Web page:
Every Saturday we feature some of the best articles by young people from our SOUK workshops on Political and Media Literacy. Today’s article is by Gabriela Timoszuk on why the plan to charge teenagers for travel won’t work.
Over the past few months, the novel coronavirus has been prowling the streets of London. Being a rather populous city, it makes sense that cases would rise rapidly — especially due to the late measures. Now that the threat seems to have mostly passed, all the rules and precautions implemented a little too late are being relaxed. However, one rule still stands: social distancing. As our lifeline to safety, this measure continues to be implemented in different ways. Most recently, the government has been trying particularly hard to encourage everyone to continue social distancing. With this aim, its next step was to make public transport seem unappealing to the ones that arguably use it the most; London’s teenagers.
To ensure that (despite the slowly relaxing quarantine and social distancing measures) the teens of London refrain from taking public transport more than is absolutely necessary, the government has decided to revoke any and all free public transport privileges enjoyed by this age group. This is mostly due to the conditions of the £1.6 billion bailout deal between the TfL (Transprot for London) and the government.
Prior to this, each child and teenager aged between 11 and 18 owned an Oyster card that either allowed them to use buses and other forms of public transport free-of-charge or at a discount, depending on the child’s age. If they were to start paying for what they used to take for granted, it would certainly discourage excessive travel. It may also encourage teenagers to travel more by foot or by bike — both eco-friendly options, however small.
But not everyone agrees with the MPs. Mayor of London, Sadiq Khan, happens to be one of these people. In an open letter to Transport Secretary, Grant Shapps, Mr Khan details his and the TfL’s views on the conditions of the bailout. Khan insists that his and the TfL’s belief is that the 30 per cent of children who currently receive free travel have the right to use it, given the significant distance many have to travel from their home to school.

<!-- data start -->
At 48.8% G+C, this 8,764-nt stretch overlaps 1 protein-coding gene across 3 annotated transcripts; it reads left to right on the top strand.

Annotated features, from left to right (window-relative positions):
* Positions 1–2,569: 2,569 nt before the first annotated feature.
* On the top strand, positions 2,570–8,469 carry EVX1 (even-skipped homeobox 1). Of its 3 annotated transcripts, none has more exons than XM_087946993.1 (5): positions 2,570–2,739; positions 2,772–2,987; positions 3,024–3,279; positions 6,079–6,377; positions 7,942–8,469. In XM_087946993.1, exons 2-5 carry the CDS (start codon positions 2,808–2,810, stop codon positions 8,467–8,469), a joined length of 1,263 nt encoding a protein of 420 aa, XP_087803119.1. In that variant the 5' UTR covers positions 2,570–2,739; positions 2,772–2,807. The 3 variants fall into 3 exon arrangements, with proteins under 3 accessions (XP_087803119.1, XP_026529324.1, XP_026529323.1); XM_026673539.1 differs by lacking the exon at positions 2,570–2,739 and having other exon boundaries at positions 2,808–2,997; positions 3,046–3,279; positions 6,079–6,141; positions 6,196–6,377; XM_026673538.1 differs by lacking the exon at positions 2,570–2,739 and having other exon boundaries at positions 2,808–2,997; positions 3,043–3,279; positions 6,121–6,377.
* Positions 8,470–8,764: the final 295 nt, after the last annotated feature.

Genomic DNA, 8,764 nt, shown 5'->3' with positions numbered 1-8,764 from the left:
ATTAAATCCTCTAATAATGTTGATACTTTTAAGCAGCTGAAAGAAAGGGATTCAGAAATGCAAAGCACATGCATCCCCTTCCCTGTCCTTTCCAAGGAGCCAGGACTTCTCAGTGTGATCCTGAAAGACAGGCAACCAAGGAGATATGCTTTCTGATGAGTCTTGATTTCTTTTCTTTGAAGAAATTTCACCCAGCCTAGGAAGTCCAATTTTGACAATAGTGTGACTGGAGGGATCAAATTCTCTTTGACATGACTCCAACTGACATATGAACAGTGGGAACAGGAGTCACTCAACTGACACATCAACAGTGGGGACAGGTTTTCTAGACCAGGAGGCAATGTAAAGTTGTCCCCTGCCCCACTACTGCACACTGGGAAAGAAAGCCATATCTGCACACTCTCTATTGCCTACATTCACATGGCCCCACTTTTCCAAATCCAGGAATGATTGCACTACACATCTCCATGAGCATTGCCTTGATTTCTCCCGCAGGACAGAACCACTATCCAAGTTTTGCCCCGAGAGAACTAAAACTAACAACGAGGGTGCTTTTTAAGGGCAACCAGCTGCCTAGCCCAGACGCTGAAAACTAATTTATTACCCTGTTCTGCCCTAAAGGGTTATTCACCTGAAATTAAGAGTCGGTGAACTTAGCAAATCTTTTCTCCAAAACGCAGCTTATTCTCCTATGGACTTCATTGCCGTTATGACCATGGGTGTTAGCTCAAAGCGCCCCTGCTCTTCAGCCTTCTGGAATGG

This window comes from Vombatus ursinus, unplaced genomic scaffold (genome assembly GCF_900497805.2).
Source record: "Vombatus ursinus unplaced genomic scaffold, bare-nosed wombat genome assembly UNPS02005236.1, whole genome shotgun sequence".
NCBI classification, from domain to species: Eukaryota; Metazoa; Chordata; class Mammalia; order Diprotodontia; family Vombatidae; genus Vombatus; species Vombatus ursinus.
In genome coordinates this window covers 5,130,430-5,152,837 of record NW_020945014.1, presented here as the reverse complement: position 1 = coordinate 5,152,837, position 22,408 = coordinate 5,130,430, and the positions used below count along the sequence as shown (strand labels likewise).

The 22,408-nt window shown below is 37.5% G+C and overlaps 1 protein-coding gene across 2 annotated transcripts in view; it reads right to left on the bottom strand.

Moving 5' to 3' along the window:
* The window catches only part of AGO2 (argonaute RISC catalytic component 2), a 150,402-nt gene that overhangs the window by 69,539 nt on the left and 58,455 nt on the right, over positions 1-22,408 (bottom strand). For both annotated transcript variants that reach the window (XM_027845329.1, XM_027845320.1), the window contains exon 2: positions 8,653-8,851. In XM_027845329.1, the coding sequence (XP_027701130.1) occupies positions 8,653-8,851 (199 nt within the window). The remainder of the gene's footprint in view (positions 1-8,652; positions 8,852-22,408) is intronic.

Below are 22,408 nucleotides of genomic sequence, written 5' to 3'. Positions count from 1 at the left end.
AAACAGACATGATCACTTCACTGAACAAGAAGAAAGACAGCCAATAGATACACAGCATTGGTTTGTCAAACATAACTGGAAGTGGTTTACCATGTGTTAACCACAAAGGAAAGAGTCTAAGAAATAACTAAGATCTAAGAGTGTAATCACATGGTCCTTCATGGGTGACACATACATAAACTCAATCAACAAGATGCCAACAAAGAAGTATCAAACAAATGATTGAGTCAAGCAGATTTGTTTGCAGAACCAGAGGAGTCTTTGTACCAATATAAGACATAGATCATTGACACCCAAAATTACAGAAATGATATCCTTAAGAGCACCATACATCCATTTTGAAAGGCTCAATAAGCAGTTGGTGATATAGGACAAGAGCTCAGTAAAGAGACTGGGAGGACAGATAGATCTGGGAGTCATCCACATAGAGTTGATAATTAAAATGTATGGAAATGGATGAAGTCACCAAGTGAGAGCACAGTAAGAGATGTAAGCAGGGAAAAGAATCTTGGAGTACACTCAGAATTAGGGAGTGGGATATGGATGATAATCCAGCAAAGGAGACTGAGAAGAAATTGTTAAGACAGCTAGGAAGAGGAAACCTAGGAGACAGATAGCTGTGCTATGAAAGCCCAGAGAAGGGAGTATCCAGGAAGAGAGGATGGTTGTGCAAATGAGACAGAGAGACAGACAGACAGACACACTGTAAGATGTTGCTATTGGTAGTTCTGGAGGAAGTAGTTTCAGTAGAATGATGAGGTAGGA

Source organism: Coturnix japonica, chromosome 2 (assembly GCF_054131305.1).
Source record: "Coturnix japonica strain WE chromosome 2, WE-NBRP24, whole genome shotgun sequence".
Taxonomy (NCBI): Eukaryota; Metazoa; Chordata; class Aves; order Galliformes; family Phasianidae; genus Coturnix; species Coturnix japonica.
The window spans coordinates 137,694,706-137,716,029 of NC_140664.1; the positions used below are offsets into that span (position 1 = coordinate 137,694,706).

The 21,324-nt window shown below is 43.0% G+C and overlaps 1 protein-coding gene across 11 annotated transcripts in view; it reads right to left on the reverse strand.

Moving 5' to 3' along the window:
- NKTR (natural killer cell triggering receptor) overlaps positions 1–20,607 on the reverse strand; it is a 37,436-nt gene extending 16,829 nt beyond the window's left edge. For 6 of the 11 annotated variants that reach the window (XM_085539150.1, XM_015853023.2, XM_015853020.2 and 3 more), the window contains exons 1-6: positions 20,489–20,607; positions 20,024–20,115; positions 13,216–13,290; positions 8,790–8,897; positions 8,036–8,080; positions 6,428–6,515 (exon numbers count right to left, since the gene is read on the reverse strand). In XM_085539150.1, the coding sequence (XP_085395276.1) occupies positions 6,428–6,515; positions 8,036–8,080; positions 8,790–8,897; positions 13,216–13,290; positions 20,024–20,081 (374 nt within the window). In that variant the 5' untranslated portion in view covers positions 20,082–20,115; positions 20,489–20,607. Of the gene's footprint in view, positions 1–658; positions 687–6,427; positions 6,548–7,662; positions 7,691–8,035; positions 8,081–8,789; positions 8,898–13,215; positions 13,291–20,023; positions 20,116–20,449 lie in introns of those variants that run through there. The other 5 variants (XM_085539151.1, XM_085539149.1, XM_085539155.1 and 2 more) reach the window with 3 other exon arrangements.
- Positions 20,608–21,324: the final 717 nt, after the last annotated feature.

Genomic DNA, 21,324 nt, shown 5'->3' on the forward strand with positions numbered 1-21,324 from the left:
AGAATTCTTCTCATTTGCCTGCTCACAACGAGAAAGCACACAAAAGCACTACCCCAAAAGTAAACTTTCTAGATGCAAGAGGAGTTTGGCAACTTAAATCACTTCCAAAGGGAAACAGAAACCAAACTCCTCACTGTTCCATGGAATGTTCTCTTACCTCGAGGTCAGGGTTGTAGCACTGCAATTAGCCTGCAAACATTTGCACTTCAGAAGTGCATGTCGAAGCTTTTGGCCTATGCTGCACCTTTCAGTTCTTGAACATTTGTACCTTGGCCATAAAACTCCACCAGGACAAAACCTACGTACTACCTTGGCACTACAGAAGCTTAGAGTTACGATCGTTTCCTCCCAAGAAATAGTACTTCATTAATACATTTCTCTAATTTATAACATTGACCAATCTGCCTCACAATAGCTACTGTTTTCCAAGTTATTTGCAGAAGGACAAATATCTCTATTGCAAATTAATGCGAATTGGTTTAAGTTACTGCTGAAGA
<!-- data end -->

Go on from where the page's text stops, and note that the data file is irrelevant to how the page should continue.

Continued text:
In some cases, having to go by foot to school and back would be out of the question. But it’s not just about the distance from home to school the child has to travel, though that plays a significant role in the argument. The other issue is that large distances travelled on foot may come with additional danger, especially for those living in unsafe neighbourhoods.
When it comes to public transport, this is a relatively safe option. The presence of other people and the enclosed environment makes it so. Whereas outside the doors, on the grey rickety pavement, it’s a whole other story. Mr Khan’s letter also emphasises that the most disadvantaged as a result of this scheme would be the residents of London’s poorest boroughs. A quote from the letter states:
‘It is abundantly clear that losing free travel would hit the poorest Londoners hardest at a time when finances are stretched more than ever’.
While the TfL has historically paid the bus fares of all under 18s, with the new measures this would become the responsibility of the local authorities. Not only would it prove difficult in terms of cost and finances, but it would also be problematical to switch from an already existing system to a completely new one without facing unexpected repercussions.
Even if the government decide to go through with the plan, it may not work entirely as intended. With quarantine regulations slowly lessening, some children are starting to go to school again. As stated in Khan’s open letter, 30 per cent of these children require the use of buses, and therefore will probably use them. This would slightly defeat the purpose of the fares. Children will still be using buses frequently to get around and get to school, and are likely not to adhere to social distancing rules (they are children). Furthermore, even if a child does not need to use public transport to get to school, parents may still prefer to pay their fare — especially if it’s a high-income household or the child is young.
Since June 1, the main classes allowed back in school are Reception, year 1 and 6. These year groups are often seen as younger due to being in primary school. Although Reception and year 1 are accompanied by adults to and from school (hence it is safer for them to walk or take the car), some year 6 students do make their journeys alone, rendering it unsafe for them to just walk on their own.
Another potent issue is that many families do not have the convenient option of taking a car. My family is one such example, which is why I often turn to public transport — particularly buses — as my solution. Therefore, this particular social distancing measure may not work so well; begging the question of whether it’s really worth the trouble to switch systems? – especially in a pandemic setting.
Making all under 18s pay for their fare on public transport may or may not result in better social distancing adherence. Arguably, it’s not worth it, especially when children in the most deprived areas of London will be even more disadvantaged.
Do you think it’s fair for us to pay the fare?